Justice minister was hackers’ target

A Swedish filesharers' group has condemned Sweden's "repressive" Internet laws as police search for hackers who allegedly disabled government and police websites at the weekend.

The cyber-attack is believed to have have been retaliation for the government’s move to close a website called The Pirate Bay, which allows users to share copyrighted files such as movies and music.

Swedish Justice Minister Thomas Bodström has emerged as a possible target after hackers redirected web users to a picture on the Swedish government website showing Bodström, who has been criticised by filesharers.

“He has introduced a lot of repressive legislation, which makes him an obvious target,” Tobias Andersson, spokesman for The Pirate Agency which represents filesharers, told AFP while also condemning the hackers.

Sweden last year passed a law banning the sharing of copyrighted material on the Internet without payment of royalties, in a bid to crack down on free downloading of music, films and computer games. Violators can face a two-year prison sentence.

Media in the Scandinavian country also have suggested Swedish police acted at the behest of US authorities and Hollywood studios in their move to close Pirate Bay. Bodström has vehemently denied the allegations.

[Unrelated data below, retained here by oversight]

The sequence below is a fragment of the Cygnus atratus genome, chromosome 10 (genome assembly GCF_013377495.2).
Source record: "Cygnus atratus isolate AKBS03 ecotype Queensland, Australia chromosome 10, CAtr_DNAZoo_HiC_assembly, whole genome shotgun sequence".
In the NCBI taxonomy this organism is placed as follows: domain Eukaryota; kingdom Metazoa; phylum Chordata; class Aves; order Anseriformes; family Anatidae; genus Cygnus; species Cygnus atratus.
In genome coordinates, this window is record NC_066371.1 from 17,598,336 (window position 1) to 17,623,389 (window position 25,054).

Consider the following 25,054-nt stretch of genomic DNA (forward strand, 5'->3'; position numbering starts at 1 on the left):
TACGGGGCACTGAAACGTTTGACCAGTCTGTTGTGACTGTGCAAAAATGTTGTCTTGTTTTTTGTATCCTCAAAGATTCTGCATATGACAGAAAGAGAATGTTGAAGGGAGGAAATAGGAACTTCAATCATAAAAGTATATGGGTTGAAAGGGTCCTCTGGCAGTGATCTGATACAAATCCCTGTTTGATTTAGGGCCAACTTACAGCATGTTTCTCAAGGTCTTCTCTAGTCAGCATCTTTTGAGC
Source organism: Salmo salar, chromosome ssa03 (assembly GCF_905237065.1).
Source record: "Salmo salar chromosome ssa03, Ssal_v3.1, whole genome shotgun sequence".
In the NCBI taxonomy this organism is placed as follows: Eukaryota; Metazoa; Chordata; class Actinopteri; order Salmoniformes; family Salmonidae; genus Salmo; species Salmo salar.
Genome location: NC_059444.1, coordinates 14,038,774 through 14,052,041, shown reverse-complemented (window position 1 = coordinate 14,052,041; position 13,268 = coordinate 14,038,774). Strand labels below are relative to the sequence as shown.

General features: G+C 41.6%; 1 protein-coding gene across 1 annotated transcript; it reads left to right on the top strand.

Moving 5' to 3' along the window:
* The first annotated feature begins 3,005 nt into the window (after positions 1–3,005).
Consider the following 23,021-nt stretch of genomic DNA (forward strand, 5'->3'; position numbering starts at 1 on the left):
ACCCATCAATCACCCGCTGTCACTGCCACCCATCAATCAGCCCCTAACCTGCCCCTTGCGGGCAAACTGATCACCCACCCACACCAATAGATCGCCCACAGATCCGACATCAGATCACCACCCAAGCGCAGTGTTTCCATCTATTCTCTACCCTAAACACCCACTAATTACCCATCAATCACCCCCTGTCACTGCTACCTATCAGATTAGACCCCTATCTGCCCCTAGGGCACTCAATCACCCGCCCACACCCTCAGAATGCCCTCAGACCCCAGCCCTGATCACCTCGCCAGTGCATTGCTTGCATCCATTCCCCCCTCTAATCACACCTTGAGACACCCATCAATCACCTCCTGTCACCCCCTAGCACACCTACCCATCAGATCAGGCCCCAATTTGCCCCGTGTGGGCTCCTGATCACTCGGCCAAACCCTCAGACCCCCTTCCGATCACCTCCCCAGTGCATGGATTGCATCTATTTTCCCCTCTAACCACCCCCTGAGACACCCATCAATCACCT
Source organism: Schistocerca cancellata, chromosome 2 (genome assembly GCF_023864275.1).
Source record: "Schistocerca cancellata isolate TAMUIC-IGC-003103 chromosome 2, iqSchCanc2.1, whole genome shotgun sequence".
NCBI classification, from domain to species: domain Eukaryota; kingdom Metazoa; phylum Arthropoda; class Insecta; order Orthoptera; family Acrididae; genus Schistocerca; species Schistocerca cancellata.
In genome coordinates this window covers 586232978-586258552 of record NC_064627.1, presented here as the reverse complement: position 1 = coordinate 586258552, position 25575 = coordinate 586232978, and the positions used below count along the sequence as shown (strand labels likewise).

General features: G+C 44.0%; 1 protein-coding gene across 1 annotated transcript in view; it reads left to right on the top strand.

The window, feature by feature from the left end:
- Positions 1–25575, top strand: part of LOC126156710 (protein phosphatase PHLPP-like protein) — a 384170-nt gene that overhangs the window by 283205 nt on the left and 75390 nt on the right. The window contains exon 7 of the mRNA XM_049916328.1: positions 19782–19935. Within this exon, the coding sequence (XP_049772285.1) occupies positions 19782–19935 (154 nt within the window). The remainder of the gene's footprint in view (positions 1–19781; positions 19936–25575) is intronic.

Sweden’s intelligence service Säpo was heading the search for the hackers, which has led to 50 police officers conducting raids in several cities and seizing some 200 servers. Three people were arrested, but later released.

A 17-year-old told a Swedish newspaper over the weekend that he launched Friday’s strike on a police website as revenge for authorities closing The Pirate Bay, but this has not been confirmed.

“Over a million Swedes share files. There are always people who want to do this sort of thing (hack websites) who are more angry than others,” Andersson said.

Three days after its closure last week, The Pirate Bay reopened using servers in The Netherlands. The website provides instructions on how to share music and film files using links offered on the site, which attracts 1.5 million users throughout the world every day.

Prime Minister Göran Persson told the Swedish news agency TT on Sunday that he did “not want to speculate” about whether the attack on the government website was a response to The Pirate Bay’s closure.

While The Pirate Agency defended free filesharing, it also fought for freedom of expression, including for the police and the government, said Andersson, who condemned the attack on the government homepage.

Any individual could have carried out the attack, he said.

“It could be a bunch of 14-year-olds who think its cool.”